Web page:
The warm fluid on the left could represent the warmer arterial blood descending down to the duck's toes.  The cooler fluid on the right could be the cooler venous blood going back up the duck feet to the heart.  The proximity of the two results in the arterial blood cooling as it descends while the venous blood is warmed up.
(Diagram from Wikipedia)

  • That intermeshing of multitudinous arterial & venous capillaries means the duck's blood vessels are really making the most of countercurrent exchange, letting it happen as much as possible throughout the duck's legs & feet.
  • While some of the heat from the arterial blood is transferred to the venous blood, the venous blood also cools the arterial blood on its way down.  
  • The result is that while the body of the duck may be around 100+ degrees Fahrenheit, thanks to its layers of fat & downy feathers, their feet will be pretty dang cold: only slightly above freezing.  
  • But that's warm enough, and the ducks are fine with that.

(Photo from CopyPasteRepost

P.S. Lots of animals use this principle of countercurrent exchange: most species of waterfowl have it in their feet, whales and sea turtles and other deep sea dwellers use it in their flippers, and cold-dwelling mammals such as arctic foxes and polar bears use this in their feet, too. Fish also use this principle, not to stay warm but to transfer oxygenated water from their gills to their blood.  Desert animals such as kangaroo rats and salt-water-dwellers like seagulls use this principle in their nostrils to conserve fresh water.  We also use this principle in our kidneys to remove water and build up urine, which we then get rid of as necessary.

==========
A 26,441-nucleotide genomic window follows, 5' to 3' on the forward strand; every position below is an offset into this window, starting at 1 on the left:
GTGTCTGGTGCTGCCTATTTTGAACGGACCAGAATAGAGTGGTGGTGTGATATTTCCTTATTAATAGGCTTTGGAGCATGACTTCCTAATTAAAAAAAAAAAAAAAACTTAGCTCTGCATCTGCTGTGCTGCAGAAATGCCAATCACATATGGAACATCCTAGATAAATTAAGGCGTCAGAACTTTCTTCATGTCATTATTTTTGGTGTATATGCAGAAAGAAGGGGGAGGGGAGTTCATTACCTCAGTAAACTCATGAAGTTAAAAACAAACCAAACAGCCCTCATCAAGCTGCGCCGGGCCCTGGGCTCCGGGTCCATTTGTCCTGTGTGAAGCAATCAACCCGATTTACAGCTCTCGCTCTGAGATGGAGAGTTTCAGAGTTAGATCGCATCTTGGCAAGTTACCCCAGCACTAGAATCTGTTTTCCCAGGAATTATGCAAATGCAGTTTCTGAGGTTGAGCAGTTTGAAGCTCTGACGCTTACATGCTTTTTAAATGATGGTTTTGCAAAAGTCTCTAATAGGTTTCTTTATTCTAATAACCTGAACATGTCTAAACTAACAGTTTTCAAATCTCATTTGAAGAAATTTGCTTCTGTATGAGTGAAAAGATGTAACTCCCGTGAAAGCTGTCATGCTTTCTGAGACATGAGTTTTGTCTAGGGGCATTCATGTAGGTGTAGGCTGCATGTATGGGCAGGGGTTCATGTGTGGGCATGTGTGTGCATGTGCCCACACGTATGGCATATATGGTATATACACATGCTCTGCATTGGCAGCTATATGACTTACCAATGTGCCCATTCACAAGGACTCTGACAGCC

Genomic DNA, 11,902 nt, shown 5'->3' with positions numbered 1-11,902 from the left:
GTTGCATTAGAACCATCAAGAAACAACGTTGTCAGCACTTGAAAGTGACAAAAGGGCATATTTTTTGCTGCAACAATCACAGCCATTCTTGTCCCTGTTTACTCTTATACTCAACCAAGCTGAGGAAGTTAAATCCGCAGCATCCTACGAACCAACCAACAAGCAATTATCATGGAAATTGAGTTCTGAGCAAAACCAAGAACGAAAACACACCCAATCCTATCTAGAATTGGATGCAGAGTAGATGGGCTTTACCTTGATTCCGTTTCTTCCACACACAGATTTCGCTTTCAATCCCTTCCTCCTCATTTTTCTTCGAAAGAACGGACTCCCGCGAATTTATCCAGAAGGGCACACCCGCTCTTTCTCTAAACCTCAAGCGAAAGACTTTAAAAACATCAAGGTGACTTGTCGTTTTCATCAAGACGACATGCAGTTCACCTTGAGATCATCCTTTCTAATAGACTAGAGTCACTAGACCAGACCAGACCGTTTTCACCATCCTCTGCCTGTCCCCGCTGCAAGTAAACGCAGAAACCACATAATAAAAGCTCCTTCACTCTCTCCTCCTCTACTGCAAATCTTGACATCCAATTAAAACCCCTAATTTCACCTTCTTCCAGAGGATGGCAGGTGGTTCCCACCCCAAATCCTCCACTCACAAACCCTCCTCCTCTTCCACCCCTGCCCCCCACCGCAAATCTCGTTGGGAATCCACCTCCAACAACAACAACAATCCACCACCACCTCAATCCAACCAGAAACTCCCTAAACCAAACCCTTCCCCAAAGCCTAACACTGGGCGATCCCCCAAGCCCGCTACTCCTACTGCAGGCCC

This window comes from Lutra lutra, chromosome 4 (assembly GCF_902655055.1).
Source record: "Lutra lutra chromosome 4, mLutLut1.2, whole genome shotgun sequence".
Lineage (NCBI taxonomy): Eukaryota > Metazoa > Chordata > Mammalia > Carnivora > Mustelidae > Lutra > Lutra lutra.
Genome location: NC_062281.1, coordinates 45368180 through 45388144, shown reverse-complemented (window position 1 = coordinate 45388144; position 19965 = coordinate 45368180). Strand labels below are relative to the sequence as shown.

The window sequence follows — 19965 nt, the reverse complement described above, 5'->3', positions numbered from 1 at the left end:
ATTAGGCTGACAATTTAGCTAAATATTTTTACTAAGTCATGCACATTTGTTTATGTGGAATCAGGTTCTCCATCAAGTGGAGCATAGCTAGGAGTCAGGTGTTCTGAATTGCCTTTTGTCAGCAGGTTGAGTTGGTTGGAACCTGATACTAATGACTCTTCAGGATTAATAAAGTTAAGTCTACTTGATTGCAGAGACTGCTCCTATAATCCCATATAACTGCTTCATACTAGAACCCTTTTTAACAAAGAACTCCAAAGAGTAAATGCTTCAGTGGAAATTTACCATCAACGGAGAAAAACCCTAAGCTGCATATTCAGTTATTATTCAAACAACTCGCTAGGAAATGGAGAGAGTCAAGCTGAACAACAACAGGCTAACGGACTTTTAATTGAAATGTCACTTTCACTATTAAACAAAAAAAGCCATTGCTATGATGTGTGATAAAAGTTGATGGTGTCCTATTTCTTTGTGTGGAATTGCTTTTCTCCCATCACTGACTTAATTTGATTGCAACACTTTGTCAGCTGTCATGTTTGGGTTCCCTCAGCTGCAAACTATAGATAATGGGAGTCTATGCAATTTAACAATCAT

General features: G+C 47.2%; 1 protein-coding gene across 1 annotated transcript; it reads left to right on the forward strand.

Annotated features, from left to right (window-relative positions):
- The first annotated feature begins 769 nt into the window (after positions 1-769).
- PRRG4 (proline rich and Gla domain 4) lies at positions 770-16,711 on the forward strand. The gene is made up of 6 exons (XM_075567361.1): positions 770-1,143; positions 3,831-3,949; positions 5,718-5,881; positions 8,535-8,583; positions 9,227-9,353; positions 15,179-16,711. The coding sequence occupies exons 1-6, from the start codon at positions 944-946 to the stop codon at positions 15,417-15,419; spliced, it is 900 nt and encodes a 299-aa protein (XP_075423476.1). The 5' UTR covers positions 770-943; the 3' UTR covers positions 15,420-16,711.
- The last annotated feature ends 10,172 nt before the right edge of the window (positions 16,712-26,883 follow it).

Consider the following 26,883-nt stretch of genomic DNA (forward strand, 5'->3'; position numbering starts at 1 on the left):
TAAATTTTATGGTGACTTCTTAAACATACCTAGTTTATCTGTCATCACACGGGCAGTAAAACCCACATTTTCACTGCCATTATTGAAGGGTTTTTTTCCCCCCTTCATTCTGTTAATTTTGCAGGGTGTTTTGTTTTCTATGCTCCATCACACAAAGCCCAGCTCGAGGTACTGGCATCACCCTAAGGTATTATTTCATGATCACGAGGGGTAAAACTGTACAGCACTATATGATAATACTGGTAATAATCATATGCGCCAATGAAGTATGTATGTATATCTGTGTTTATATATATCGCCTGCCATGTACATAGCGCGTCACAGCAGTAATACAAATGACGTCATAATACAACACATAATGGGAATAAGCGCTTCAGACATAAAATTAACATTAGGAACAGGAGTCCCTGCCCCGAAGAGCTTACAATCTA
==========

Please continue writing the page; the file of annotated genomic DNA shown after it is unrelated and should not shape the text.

Ask a Naturalist, Why Don't Ducks' Feet Freeze?
Beyond Penguins and Polar Bears, How Do Birds Stay Warm?
Bird Watcher's General Store, Duck Feet Do Not Freeze
Dandy Designs, Duck Feet
The Naked Scientists, Why don't ducks get hypothermia?
Encyclopedia of Earth, Counter current exchange